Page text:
In the Sky this Week- September 19, 2017
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A veritable riot of conjunctions is happening all week in the eastern predawn skies; Venus is VERY close to the star Regulus, and Mercury and Mars continue to be low in the sky before sunrise. These conjunctions can also be seen from the southern hemisphere; note how the position of the planets differs from the northern hemisphere. Saturn continues to be a good observing target in the southern skies after sunset. The southern skies seen from Perth after sunset are something I’d REALLY like to see; visible are the two Magellanic Clouds, the Carina Nebula In the eastern sky seen from Perth at 1:00 AM on Sept. 18th we see a good example of the different orientation of constellations seen from the southern hemisphere. The Pleiades star cluster can be seen high in the eastern sky at 2:00 AM. The Pleiades open star cluster consists of approximately 3,000 stars, and is among the nearest star clusters to Earth; the cluster … Continue reading

In the Sky this Week – September 12, 2017
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Mercury is about as high as it’s going to get in the eastern predawn sky on the 12th, and will start getting lower each morning. Sirius is high in the sky, and the constellation Canis Major is now fully visible above the southeastern horizon before sunrise. Mercury and Mars will appear very close to each other in the eastern predawn sky on the 16th. Saturn continues to be a great observing target in the southern sky after sunset. The Moon will be in conjunction with the star Aldebaran on the morning of the 12th, and will appear between(ish) the stars Aldebaran and Betelgeuse on the 13th. The eastern predawn sky on the 18th should look pretty interesting: Mercury, Mars, a sliver of a waning crescent Moon, the star Regulus and Venus will all appear in a line. Sunspot AR2680 has rotated into view; this sunspot is about the same size as AR2673 was from last week – which ballooned out and blew off … Continue reading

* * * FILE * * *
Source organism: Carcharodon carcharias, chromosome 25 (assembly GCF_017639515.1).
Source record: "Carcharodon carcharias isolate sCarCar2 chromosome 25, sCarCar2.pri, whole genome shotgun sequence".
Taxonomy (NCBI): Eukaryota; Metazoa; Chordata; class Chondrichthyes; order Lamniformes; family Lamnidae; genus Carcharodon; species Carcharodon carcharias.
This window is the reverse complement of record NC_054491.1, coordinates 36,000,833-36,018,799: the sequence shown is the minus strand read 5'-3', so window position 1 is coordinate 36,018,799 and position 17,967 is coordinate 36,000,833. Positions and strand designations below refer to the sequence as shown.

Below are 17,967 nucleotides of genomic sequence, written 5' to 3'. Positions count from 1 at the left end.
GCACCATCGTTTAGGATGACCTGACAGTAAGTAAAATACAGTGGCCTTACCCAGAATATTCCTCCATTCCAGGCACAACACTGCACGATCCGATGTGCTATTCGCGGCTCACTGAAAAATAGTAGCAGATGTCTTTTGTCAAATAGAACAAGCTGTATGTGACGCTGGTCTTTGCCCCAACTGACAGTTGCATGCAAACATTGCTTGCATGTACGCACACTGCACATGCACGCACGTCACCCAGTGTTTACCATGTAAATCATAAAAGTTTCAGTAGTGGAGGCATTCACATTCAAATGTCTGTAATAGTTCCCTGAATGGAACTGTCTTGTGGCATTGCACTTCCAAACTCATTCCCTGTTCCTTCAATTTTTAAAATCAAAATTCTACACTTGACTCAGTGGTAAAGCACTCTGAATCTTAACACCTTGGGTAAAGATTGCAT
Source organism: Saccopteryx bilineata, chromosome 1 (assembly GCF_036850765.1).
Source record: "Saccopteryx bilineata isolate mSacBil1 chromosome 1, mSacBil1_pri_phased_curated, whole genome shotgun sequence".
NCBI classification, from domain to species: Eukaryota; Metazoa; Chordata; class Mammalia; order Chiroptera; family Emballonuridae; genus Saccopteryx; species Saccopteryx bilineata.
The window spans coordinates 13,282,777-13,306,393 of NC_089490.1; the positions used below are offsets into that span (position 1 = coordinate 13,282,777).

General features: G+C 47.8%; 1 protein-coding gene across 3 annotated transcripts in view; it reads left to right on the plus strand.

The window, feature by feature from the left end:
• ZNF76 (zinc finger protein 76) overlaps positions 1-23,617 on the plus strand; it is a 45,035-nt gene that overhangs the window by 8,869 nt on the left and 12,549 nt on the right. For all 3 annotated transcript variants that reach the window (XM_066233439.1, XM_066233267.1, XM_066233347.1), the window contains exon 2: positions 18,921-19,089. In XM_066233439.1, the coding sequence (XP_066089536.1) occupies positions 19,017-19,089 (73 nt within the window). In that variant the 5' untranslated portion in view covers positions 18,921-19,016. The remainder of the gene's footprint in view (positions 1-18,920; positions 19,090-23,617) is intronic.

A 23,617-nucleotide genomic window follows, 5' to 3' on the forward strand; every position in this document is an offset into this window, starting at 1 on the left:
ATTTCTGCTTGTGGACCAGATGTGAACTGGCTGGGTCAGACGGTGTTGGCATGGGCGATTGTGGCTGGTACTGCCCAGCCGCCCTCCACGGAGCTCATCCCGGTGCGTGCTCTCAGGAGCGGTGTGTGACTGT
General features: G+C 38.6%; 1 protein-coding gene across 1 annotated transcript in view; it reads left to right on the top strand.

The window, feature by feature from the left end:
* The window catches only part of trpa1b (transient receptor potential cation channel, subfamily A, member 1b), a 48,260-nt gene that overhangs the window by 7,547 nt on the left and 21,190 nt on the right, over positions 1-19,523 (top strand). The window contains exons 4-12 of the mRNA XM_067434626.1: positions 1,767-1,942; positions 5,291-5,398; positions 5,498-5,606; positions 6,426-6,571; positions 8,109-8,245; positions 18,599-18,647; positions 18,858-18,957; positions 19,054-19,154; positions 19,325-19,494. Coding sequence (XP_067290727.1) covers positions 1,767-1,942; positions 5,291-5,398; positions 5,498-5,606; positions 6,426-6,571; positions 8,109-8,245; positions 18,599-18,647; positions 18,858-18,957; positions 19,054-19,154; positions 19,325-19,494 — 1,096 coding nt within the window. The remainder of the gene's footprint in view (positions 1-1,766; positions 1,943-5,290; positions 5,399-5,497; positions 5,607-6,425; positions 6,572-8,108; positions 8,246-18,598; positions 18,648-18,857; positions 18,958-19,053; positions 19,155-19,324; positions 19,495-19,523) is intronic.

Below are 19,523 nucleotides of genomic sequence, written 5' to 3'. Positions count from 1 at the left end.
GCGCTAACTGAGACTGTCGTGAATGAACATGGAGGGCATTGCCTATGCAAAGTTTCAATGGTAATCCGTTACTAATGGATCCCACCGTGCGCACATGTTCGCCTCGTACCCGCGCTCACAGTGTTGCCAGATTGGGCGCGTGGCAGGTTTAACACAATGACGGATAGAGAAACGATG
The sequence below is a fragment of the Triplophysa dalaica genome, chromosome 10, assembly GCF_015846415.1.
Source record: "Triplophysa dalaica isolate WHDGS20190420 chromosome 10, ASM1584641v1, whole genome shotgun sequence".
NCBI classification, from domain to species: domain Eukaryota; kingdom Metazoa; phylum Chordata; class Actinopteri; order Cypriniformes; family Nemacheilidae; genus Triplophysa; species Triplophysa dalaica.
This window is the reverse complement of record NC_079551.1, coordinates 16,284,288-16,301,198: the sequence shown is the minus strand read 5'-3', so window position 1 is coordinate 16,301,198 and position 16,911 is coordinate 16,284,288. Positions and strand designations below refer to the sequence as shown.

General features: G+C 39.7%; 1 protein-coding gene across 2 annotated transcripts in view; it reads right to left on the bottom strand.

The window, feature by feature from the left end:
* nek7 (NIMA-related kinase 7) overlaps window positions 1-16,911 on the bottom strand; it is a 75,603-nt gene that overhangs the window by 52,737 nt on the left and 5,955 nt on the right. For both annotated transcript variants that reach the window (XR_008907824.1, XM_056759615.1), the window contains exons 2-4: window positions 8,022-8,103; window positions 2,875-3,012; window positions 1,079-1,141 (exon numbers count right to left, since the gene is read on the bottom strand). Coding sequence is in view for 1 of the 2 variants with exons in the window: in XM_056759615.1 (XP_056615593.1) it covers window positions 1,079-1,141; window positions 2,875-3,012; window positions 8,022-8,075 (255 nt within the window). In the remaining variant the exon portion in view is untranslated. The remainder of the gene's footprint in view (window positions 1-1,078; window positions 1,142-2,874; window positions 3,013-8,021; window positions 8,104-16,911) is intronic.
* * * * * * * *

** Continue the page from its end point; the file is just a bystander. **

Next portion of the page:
In the Sky this Week – September 5, 2017
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Mercury and Mars make a reappearance very low in the eastern morning sky – so low in fact, you may have trouble seeing them if you have low shrubs; atmospheric turbulence and light pollution may also make them difficult to spot. Over the week, Mars will not get any higher in the sky, but Mercury will get visibly higher each morning. Mercury will be very close to the star Regulus in Leo on Sept. 10th. Catch Mercury while you can – by next week, Mercury will start getting lower in the sky, and will vanish entirely by late September. The full Moon rises in the east with the sunset on Sept. 5th; Saturn remains high in the southern sky, after sunset. Polaris, the North Star, is visible above the northern horizon before dawn. Two of Polaris’ three stars can be made out in a modest sized telescope; Polaris A, the primary component of the trinary is a Cepheid variable star, … Continue reading